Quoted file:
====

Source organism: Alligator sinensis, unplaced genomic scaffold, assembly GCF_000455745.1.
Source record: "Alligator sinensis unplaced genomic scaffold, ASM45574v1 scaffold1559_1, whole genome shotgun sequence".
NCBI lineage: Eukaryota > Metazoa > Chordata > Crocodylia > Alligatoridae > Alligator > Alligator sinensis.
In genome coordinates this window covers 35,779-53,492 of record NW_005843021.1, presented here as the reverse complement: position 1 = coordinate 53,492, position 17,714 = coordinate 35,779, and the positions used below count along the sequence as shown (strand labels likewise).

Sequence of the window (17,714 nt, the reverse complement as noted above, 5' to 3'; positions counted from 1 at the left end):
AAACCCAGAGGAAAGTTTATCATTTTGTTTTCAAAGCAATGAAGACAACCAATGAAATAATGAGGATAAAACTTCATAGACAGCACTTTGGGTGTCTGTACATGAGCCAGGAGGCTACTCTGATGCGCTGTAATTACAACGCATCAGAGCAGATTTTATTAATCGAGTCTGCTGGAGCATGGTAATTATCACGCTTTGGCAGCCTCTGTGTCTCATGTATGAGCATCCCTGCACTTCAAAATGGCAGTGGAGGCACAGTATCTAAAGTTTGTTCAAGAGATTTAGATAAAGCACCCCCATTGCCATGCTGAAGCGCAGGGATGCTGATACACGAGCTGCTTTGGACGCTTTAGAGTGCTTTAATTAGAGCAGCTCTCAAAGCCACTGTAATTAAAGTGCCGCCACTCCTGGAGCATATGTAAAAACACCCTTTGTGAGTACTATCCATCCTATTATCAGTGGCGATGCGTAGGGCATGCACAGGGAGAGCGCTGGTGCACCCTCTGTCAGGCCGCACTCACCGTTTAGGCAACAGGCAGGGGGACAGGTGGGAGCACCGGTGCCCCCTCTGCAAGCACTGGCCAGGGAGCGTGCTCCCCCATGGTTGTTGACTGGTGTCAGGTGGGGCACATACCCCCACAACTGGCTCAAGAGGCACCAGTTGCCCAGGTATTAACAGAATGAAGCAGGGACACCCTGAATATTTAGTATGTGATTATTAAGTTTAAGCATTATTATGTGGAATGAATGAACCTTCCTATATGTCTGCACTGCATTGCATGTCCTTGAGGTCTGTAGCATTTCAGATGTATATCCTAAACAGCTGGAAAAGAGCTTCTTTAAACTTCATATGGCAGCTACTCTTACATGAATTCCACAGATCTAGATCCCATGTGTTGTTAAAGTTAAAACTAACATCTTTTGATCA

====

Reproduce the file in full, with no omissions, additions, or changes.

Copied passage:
Source organism: Alligator sinensis, unplaced genomic scaffold, assembly GCF_000455745.1.
Source record: "Alligator sinensis unplaced genomic scaffold, ASM45574v1 scaffold1559_1, whole genome shotgun sequence".
NCBI lineage: Eukaryota > Metazoa > Chordata > Crocodylia > Alligatoridae > Alligator > Alligator sinensis.
In genome coordinates this window covers 35,779-53,492 of record NW_005843021.1, presented here as the reverse complement: position 1 = coordinate 53,492, position 17,714 = coordinate 35,779, and the positions used below count along the sequence as shown (strand labels likewise).

Sequence of the window (17,714 nt, the reverse complement as noted above, 5' to 3'; positions counted from 1 at the left end):
AAACCCAGAGGAAAGTTTATCATTTTGTTTTCAAAGCAATGAAGACAACCAATGAAATAATGAGGATAAAACTTCATAGACAGCACTTTGGGTGTCTGTACATGAGCCAGGAGGCTACTCTGATGCGCTGTAATTACAACGCATCAGAGCAGATTTTATTAATCGAGTCTGCTGGAGCATGGTAATTATCACGCTTTGGCAGCCTCTGTGTCTCATGTATGAGCATCCCTGCACTTCAAAATGGCAGTGGAGGCACAGTATCTAAAGTTTGTTCAAGAGATTTAGATAAAGCACCCCCATTGCCATGCTGAAGCGCAGGGATGCTGATACACGAGCTGCTTTGGACGCTTTAGAGTGCTTTAATTAGAGCAGCTCTCAAAGCCACTGTAATTAAAGTGCCGCCACTCCTGGAGCATATGTAAAAACACCCTTTGTGAGTACTATCCATCCTATTATCAGTGGCGATGCGTAGGGCATGCACAGGGAGAGCGCTGGTGCACCCTCTGTCAGGCCGCACTCACCGTTTAGGCAACAGGCAGGGGGACAGGTGGGAGCACCGGTGCCCCCTCTGCAAGCACTGGCCAGGGAGCGTGCTCCCCCATGGTTGTTGACTGGTGTCAGGTGGGGCACATACCCCCACAACTGGCTCAAGAGGCACCAGTTGCCCAGGTATTAACAGAATGAAGCAGGGACACCCTGAATATTTAGTATGTGATTATTAAGTTTAAGCATTATTATGTGGAATGAATGAACCTTCCTATATGTCTGCACTGCATTGCATGTCCTTGAGGTCTGTAGCATTTCAGATGTATATCCTAAACAGCTGGAAAAGAGCTTCTTTAAACTTCATATGGCAGCTACTCTTACATGAATTCCACAGATCTAGATCCCATGTGTTGTTAAAGTTAAAACTAACATCTTTTGATCA